How do students see the world in 2050?

Prof. Xavier Pavie, ESSEC Business School Asia-Pacific, polls students from Singapore and France to look the future squarely in the face and see the world in 2050. In this first feature, Singapore.

Professor Xavier Pavie, ESSEC Business School Asia-Pacific, Director of the iMagination Center and philosopher, brings together students from Singapore and France within the framework of iMagination Week to look the future squarely in the face and poll how they see the world in 2050. In this first feature, Singapore.   

By Professor Xavier Pavie

These are several questions that cross our minds when we are prompted to imagine the future. Imagination requires a person to be creative, have a visionary goal, and adopt a transdisciplinary approach when tackling any problem. At the end of the day, the purpose of imagining the future is to build a responsible, innovative world. Putting on this hat allows us to expand our horizons and think outside of the box.

Have you imagined the world in 2050? Will there be a significant difference in our way of life? Will technology be the dominant force that shapes the future? Will we have fixed the problems of today 30 years from now and be able to transform the world into a better tomorrow?

Will our world be more humanistic?

When asked for their opinions on whether the world as we know it would be more humanistic in the year 2050, a batch of 75 students from the ESSEC Business School in Singapore were divided —approximately 35% of them agreed, 60% disagreed, and 5% were undecided. Additionally, a further 26 students were of the opinion that in 2050, we’ll be more prepared to handle any pandemic that may arise.

This was one of the questions posed to students during the ESSEC Business School’s annual iMagination Week. Now in its tenth year, the event is held primarily to expose students to the increasing complexities of the world through conferences, workshops, and seminars by experts across disciplines, from the arts to sciences. Through these activities, the ESSEC Business School hopes to inspire students by stimulating their imaginations and challenging their preconceived notions of the world.

Held in collaboration with OPPi, a Singapore-based stakeholder, crowd sourcing and consensus-building provider, this year, participants were given a list of seven seed statements from the iMagination Week organisers, and were asked to share their thoughts on them. The statement previously mentioned on a more humanistic world was one of these seed statements, while the following one on our ability to handle any pandemic was one of the five emergent statements contributed by participants.

Because of the global response to the current COVID-19 pandemic, some students feel that the world will become overly sterile by the year 2050.

Students in the Singapore campus are relatively united in thought with regards to the future. The statement with the highest percentage of common ground saw approximately 95.5% of participants agreeing that in 2050, more women will be in prominent positions, whether in politics or in the private sector, with only 1.5% disagreeing and 3% undecided.

Apart from this, participants also generally agree that Asia will be the first economic continent in the world, and that China will surpass the USA — to this, about 64 of the 75 participating students agreed.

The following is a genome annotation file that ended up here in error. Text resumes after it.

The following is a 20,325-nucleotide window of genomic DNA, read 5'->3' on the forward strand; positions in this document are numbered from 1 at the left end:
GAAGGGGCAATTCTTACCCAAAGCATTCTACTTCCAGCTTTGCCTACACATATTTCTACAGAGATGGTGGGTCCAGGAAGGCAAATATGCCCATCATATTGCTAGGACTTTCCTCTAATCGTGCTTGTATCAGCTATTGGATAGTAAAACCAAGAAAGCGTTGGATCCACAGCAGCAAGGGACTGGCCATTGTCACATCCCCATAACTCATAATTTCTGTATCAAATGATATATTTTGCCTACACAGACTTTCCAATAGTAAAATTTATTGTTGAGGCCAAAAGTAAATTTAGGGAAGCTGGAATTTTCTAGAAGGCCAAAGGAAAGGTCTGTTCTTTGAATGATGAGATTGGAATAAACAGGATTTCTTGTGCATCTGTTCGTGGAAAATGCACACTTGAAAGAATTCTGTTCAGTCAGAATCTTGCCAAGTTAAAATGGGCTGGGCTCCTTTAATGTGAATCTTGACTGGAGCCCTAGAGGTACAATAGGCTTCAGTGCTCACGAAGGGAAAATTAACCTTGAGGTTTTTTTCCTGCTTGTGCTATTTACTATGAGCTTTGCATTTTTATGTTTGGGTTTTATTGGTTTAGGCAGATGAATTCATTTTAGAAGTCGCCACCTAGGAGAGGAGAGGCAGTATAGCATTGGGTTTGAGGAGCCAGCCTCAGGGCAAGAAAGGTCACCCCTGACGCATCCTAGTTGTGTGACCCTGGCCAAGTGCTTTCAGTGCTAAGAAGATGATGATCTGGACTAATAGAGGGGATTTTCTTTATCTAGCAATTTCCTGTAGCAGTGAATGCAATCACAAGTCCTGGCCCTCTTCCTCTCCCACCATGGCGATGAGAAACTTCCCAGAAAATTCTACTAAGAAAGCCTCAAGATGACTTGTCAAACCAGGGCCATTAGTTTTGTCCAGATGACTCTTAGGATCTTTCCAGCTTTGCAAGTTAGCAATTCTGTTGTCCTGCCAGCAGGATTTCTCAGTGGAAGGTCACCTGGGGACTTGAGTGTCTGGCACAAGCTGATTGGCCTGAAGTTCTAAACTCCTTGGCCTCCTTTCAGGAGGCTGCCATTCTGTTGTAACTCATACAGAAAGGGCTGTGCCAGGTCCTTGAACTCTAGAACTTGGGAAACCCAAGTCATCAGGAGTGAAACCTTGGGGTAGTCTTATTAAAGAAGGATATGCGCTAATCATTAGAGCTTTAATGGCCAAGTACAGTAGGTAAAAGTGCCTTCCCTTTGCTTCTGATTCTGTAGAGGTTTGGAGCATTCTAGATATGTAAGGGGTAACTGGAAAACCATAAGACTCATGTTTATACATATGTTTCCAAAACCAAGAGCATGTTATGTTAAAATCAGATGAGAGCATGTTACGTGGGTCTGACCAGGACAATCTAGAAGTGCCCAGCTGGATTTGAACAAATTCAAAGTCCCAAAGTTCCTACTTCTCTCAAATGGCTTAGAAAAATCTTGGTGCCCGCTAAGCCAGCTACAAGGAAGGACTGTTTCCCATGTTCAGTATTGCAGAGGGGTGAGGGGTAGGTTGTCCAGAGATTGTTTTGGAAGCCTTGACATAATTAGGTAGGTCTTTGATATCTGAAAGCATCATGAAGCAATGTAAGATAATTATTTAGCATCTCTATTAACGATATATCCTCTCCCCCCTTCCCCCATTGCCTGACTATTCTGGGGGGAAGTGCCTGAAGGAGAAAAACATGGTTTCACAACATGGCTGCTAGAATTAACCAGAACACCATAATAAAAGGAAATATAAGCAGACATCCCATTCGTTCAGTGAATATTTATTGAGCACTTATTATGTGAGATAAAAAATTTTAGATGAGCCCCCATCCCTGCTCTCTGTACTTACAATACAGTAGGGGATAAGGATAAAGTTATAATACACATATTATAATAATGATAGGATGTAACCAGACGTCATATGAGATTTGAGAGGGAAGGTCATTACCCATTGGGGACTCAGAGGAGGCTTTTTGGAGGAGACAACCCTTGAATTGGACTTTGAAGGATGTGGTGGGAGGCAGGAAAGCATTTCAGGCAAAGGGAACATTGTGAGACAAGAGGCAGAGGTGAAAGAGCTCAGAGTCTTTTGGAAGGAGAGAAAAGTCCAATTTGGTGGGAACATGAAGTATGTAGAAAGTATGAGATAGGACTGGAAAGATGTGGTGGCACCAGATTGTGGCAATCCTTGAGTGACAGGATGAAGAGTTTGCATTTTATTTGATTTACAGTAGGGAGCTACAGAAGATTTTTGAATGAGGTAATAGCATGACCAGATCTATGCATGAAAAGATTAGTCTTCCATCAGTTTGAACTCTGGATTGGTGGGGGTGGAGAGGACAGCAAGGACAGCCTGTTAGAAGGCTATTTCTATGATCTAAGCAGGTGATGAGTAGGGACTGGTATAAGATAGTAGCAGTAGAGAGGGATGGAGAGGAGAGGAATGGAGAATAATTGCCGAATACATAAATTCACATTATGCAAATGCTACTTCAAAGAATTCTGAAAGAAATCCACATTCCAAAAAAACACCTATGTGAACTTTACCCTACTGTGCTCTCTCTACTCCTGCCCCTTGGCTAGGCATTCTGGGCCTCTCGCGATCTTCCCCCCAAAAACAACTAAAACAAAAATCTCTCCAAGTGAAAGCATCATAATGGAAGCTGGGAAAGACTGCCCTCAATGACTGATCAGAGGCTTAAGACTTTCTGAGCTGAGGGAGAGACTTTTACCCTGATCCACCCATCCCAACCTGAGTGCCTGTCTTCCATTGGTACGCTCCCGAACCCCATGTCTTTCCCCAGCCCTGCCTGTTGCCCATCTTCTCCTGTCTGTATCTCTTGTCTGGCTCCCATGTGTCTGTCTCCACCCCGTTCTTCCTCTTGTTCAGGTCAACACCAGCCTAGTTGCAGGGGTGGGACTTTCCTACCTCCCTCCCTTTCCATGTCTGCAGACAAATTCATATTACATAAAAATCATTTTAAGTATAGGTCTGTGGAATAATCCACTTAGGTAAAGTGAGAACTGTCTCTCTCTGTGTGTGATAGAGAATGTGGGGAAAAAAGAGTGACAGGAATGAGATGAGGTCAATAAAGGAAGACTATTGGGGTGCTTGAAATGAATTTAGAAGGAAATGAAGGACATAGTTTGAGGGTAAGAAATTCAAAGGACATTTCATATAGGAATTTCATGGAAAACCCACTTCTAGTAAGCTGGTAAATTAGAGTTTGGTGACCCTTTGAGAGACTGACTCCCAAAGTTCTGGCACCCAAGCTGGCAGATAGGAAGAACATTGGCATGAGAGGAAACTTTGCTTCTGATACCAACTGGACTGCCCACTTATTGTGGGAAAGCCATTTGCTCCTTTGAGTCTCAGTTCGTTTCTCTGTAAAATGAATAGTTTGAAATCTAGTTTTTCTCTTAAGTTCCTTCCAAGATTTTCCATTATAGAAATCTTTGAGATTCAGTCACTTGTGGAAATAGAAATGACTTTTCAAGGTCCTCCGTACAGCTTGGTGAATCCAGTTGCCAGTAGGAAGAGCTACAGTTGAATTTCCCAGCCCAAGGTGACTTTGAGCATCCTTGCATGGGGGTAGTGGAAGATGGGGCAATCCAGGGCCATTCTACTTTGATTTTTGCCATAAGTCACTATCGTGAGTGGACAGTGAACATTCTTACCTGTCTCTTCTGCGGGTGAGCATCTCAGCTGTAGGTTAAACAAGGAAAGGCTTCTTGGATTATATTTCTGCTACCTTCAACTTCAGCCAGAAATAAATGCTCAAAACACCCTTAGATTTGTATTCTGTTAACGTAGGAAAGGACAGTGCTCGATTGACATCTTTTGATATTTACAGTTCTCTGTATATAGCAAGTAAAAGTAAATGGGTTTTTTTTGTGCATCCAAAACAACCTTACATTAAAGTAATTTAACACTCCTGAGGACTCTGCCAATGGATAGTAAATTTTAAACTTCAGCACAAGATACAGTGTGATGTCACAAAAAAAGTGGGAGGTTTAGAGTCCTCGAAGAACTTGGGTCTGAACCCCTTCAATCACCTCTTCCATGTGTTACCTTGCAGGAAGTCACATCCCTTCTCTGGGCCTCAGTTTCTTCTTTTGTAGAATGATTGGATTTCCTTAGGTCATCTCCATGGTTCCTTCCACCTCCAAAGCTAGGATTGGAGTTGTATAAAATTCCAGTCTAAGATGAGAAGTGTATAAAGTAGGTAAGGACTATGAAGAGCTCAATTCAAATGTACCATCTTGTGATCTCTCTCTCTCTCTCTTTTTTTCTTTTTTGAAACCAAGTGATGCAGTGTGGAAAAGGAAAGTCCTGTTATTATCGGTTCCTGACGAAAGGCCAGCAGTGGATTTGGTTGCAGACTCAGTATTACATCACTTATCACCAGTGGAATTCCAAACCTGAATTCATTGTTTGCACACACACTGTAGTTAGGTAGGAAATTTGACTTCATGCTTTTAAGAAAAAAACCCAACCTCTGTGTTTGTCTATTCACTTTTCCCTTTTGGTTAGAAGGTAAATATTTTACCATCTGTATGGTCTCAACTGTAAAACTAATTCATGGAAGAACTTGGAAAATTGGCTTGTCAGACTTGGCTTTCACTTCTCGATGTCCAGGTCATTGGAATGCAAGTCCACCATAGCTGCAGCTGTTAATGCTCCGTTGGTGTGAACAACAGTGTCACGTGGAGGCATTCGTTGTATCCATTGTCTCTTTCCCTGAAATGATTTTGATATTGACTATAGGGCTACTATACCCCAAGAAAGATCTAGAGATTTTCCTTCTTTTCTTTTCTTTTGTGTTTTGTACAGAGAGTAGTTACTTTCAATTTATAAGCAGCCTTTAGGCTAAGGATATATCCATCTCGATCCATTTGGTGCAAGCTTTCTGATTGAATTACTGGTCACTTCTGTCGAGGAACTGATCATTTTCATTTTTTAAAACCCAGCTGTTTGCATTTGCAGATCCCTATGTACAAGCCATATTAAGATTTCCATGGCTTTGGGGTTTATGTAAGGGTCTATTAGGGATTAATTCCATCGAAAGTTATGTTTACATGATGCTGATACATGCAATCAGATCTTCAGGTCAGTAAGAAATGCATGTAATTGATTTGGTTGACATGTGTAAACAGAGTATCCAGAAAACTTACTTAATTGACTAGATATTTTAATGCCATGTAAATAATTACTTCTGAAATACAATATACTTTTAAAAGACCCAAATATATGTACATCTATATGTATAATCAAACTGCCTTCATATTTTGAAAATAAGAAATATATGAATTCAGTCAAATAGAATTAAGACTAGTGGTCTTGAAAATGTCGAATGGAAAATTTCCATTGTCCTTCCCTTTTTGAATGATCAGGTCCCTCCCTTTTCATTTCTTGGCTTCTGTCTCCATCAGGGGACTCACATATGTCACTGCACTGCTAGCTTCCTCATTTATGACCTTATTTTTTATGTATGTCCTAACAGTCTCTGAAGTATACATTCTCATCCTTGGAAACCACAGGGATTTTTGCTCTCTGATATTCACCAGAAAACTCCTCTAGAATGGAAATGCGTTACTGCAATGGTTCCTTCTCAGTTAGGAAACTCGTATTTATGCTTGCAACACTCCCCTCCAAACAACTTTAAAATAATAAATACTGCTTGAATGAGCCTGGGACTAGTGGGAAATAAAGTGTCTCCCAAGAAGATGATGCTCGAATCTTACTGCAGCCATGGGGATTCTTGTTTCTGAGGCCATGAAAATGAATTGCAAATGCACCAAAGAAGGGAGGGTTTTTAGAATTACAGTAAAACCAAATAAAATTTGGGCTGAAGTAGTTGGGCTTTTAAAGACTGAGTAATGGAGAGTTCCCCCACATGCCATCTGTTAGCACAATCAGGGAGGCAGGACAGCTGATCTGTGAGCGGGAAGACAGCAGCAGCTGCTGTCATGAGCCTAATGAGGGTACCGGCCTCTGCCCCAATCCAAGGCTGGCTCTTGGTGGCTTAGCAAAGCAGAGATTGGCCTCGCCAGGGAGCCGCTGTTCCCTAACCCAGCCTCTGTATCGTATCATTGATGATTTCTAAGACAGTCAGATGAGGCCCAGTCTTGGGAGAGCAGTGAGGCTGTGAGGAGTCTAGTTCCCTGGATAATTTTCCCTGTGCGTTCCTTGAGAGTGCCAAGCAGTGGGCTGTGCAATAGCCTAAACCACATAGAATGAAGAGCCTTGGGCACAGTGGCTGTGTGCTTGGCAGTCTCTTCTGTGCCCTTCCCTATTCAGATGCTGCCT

On technology and data privacy

Despite their commonalities, students were also left divided on certain statements, mostly to do with technology. For instance, when asked if people will be able to control their own data in the year 2050, only 29% of participants said yes, and 59% of them said no, leaving 12% undecided.

With regards to this statement, a number of students shared further thoughts. Some felt that privacy will become a thing of the past as the years go on, and even predict that by the year 2050, we might just be facing a digital world war. Others, however, were a little more optimistic about the future of technology in the world — they think that if technology is incorporated into the process of decision making, biases can be controlled. Some were also of the opinion that technology would be a catalyst in moving us towards a more humanistic way of life in 2050. Either way, both camps of students shared strong, valid opinions that made for intriguing discussions throughout the week.

One interesting opinion shared during the Singapore edition of iMagination Week was that the increasing migrations of populations will result in issues with integration among different communities in the near future.

These differences in opinions and schools of thought shared by participating students of iMagination Week provide excellent food for meaningful discussions to take place year after year. Through these sharing sessions, ESSEC Business School will in turn be able to further improve upon the focus of each following iMagination Week, to better support students in accepting and appreciating the differences and similarities among them, while also enhancing responsible innovation among the next generation.

At the end of the day, there is no right or wrong opinion one can have about the future, because the future lies in our hands, and this is what ESSEC Business School seeks to teach students through iMagination Week year after year. In Prof. Xavier Pavie’s words, iMagination Week “shows students techniques and methods that permit them to better understand the world, and more importantly, to take charge and build it, rather than to just endure it.”

So how do you see the world in 2050, and what are you going to do to make it a better place? Leave us your comments and join in the debate!

Prof. Xavier Pavie, ESSEC Business School Asia-Pacific, polls students from Singapore and France to look the future squarely in the face and see the world in 2050. In this first feature, Singapore.
Xavier Pavie

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